number). T0 = 300 K. Data from [158]. HO means harmonic oscillator
model, cubic, quartic that the cubic/quartic anharmonic couplings are
included. Coriolis means that the coriolis coupling is also added. 4.1(4)
means 4.1 104 .
Transition Cross section 2

000-010 4.1(4) 3.4(4) 3.4(4) 3.3(4)

0.10 0.078 0.076 0.077
000-020 3.4(8) 2.6(8) 2.7(8) 2.4(8)
3.2(4) 1.9(4) 1.5(4) 1.7(4)
000-100 3.2(10) 6.7(9) 1.3(8) 2.8(8)
2.4(8) 5.0(7) 2.1(6) 2.1(6)
010-020 8.1(4) 6.4(4) 6.8(4) 6.3(4)
0.20 0.18 0.17 0.17
010-001 1.8(5) 1.5(5) 1.8(5) 1.8(5)
6.0(5) 7.6(5) 7.0(5) 5.6(4)
100-001 6.5(2) 7.1(2) 7.1(2) 7.1(2)
0.26 0.59 0.59 2.0

Approximation HO cubic coriolis quartic

154 The Quantum Classical Theory

for more complicated molecules. This is especially true as far as the vibrational
coordinate dependence of the short-range potential is concerned.

5.2.4 Some case studies

Energy transfer to polyatomic molecules is a fundamental part of the theory for
unimolecular reactions, and reliable estimates can be obtained using the theory
outlined above. State-resolved rates are, furthermore, necessary for modeling
many non-equilibrium situations, and mode selective excitation is important
for understanding energy pathways of importance for reactivity. For solids and
proteins the site specicity is sometimes of great signicance.
The quantum-classical theory is ideal for treating all of these processes.
Only the vibrational degrees of freedom need to be quantized, and in the
harmonic approximation the operator approach can handle even large systems.
Consequently, the method has been used to calculate energy transfer in a number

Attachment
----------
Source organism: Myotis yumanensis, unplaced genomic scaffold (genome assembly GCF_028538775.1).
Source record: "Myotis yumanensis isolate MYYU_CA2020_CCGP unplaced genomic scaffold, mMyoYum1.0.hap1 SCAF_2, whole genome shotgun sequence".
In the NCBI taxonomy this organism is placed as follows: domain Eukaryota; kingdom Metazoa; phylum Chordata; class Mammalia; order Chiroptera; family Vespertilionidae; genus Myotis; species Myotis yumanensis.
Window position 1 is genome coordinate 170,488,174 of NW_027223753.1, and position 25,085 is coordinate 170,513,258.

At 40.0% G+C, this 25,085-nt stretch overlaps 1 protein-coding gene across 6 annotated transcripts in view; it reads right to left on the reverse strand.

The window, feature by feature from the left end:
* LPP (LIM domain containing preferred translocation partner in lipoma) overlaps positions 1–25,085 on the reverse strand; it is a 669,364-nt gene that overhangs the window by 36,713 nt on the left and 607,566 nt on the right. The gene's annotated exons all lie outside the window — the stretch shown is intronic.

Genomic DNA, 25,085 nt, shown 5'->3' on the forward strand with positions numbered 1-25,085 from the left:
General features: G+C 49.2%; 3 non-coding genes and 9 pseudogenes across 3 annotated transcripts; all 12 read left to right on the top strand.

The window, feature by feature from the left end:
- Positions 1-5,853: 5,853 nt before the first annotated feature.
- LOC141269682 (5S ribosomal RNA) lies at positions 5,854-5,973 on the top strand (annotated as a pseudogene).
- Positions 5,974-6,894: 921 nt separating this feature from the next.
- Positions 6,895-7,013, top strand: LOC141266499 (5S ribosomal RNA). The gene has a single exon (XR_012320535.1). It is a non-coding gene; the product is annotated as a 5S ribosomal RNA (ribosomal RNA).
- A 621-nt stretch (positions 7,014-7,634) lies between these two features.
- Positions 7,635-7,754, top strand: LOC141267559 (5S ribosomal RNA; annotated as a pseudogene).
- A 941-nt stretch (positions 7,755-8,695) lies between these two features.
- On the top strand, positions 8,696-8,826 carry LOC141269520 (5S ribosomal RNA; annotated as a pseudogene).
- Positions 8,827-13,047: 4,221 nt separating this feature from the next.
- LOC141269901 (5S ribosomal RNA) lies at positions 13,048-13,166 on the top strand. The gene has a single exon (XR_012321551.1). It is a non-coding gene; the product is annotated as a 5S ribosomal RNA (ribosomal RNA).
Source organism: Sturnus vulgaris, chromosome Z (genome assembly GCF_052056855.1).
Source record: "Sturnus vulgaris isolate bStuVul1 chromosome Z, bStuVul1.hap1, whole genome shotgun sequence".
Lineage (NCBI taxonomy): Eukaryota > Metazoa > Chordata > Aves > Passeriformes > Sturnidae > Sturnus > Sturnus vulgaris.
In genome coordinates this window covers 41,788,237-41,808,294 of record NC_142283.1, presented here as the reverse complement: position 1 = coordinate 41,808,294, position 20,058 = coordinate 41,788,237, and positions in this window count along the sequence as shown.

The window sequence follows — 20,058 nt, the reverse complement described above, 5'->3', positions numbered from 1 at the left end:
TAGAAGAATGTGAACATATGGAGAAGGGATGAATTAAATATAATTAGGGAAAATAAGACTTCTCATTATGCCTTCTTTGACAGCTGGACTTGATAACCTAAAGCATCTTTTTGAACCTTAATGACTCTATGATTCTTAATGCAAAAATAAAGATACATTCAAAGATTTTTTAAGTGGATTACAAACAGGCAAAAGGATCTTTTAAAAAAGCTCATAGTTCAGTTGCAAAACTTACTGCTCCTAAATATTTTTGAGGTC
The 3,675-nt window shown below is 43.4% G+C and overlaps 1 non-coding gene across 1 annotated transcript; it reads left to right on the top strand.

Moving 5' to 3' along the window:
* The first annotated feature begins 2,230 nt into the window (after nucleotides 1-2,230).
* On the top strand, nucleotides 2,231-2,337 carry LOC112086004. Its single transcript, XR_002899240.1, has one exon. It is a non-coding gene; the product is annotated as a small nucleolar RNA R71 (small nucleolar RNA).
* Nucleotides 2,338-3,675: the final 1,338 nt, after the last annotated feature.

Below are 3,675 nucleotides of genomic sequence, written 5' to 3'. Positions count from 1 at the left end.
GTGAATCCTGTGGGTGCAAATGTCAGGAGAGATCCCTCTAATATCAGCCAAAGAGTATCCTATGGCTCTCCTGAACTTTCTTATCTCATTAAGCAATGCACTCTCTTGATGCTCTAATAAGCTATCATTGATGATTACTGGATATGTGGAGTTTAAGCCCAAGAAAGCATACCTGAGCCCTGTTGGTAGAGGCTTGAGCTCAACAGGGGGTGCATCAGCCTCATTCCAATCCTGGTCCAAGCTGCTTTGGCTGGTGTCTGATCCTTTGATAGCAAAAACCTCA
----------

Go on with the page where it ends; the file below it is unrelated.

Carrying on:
of systems Ar+SF6 [160], Ar or He+glyoxal [161], He+-Helix [163], and others.
Some general trends from these calculations will be mentioned here.
Table 5.2 shows the energy transfer to the low frequency modes of glyoxal
in collisions with He and Ar. The table shows general trends, namely that kinetic
energy is primarily transferred to the low frequency modes, and that He atoms
are more ecient for inducing vibrational excitation than Ar atoms. This trend
can be explained by considering simple theories for vibrational excitation and
by noticing that it is the velocity which enters (see eq. (3.12)) the expression for
the probability. Hence, at a given kinetic energy, the He atom will have a higher
impact velocity. However, for rotational excitation the opposite is true. Here
the Ar-atoms are more ecient. For a molecule such as glyoxal, with principal
moments of inertia which are still small (19.9, 82.6, and 136 amu 2 ), we see that

Table 5.2: Energy transfer Ei to the three lowest vibrational modes of

glyoxal as a function of kinetic energy in collisions with He and Ar atoms.